Monday, June 16, 2014

The Most Influential Blog Post I Read This Year

The most influential blog post I read this year comes from Geoff Krall at emergentmath.com. He wrote it in 2012. It just took me 2 years to discover it. His post titled Seven (Sneaky) Activities To Get Your Students Talking Mathematically not only gave me valuable tools for teaching math, but also made me reflect on my practice and think deeply about the relationship between content and pedagogy.

A little history...

In 2006, fresh out of teacher college, I got my first job at Frank Hurt Secondary. This is the same job I hold today. I started with the brash confidence that comes from the newly graduated, convinced I was about to upend the educational world with my brilliance and creativity.

About halfway through the first semester, a student got out of her seat and took the chalk out of my hand to show me (in front of the whole class) how to correctly do a homework problem that had stumped me. This experience quickly humbled me. I floundered on with a typical first year of teaching, barely keeping my head above water.

In my second year, I took on Physics 11. I borrowed a colleague's course binder and proceeded to use every page of notes and assignments without any alteration. Over the next two years, I adapted and honed the material to make it my own. But my teaching still consisted of 30-40 minute lectures and lots of problem solving practice through worksheets.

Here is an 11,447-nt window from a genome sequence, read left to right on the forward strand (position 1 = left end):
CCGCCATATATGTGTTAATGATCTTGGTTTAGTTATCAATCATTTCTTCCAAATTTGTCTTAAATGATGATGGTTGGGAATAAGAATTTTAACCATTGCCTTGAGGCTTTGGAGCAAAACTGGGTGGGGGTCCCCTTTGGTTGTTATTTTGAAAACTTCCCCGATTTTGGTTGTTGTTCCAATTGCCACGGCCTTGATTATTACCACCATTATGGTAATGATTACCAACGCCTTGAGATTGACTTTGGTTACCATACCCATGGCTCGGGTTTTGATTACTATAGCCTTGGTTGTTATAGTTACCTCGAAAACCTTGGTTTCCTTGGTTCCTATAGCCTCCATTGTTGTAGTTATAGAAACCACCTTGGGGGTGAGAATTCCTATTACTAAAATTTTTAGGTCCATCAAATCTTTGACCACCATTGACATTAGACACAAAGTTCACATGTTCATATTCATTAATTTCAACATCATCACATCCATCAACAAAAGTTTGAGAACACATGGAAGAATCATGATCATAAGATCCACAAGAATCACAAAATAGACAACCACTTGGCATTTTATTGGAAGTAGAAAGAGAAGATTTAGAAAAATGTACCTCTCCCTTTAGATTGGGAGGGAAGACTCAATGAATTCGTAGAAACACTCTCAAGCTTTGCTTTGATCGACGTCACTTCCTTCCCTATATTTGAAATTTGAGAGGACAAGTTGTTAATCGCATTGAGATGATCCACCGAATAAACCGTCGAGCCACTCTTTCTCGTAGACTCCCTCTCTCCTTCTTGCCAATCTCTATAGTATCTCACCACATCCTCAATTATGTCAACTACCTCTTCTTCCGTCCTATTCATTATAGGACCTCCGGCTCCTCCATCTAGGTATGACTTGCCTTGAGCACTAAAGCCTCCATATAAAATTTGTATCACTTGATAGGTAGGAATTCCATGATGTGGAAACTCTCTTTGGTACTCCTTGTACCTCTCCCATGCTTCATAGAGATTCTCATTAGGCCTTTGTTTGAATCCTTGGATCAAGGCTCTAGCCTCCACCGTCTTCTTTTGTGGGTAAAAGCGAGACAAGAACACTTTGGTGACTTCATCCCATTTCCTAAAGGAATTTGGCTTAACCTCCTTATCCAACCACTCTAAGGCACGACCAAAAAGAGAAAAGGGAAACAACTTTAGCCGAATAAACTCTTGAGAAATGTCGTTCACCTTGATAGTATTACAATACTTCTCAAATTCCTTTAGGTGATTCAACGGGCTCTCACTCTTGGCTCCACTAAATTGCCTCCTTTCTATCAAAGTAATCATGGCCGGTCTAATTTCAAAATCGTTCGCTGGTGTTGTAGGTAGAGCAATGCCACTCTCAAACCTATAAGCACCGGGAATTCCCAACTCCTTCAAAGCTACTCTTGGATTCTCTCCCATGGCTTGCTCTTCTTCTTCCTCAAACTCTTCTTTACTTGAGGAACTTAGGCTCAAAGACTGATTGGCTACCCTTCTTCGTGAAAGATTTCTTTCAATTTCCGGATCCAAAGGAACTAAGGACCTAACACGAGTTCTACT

It was around this time that two major forces altered my career... Standards-Based Grading and Modelling Instruction. In both physics and math, I made a move towards inquiry learning. I also implemented a learning cycle using SBG where students practiced, assessed, made mistakes and remediated until they mastered concepts. My classroom changed dramatically.

But I still found myself using a lot of the old worksheets for problem solving practice. After an inquiry lab or investigation, students still plowed through problem sets and textbook assignments. Although they used whiteboards, it was little different from 5 years ago.

This is where Geoff's Seven Sneaky Activities changed everything.

One of my personal teaching philosophies is "The more I talk, the less they learn." Whenever I am a part of a conversation in my classroom, it hinders learning. Students are less likely to share their thinking in fear of being wrong. And I am more likely to interrupt the learning with my incessant need to explain everything. Sneaky Activities puts the talking back where it belongs... between students.

But even beyond that, this post got me reflecting about the importance of pedagogical structure in every task. It is far too easy to throw a worksheet at kids and give them whiteboards and call it progressive. How is the whiteboard any different than paper at that point? But a structure like Speed Dating from Kelly O'Shea changes it into a Sneaky Activity and enhances learning.

I am resolved to never just give worksheets or textbook problems again. Every in-class assignment must have a pedagogically sound structure that gets students talking about math and science, sharing their ideas, their reasoning, their misconceptions. Otherwise it's just busy work. And we are missing an amazing opportunity for student learning.

So thanks Geoff for sharing these brilliant ideas. Posts like this change a teacher's career. And impact student learning in an powerful way. 

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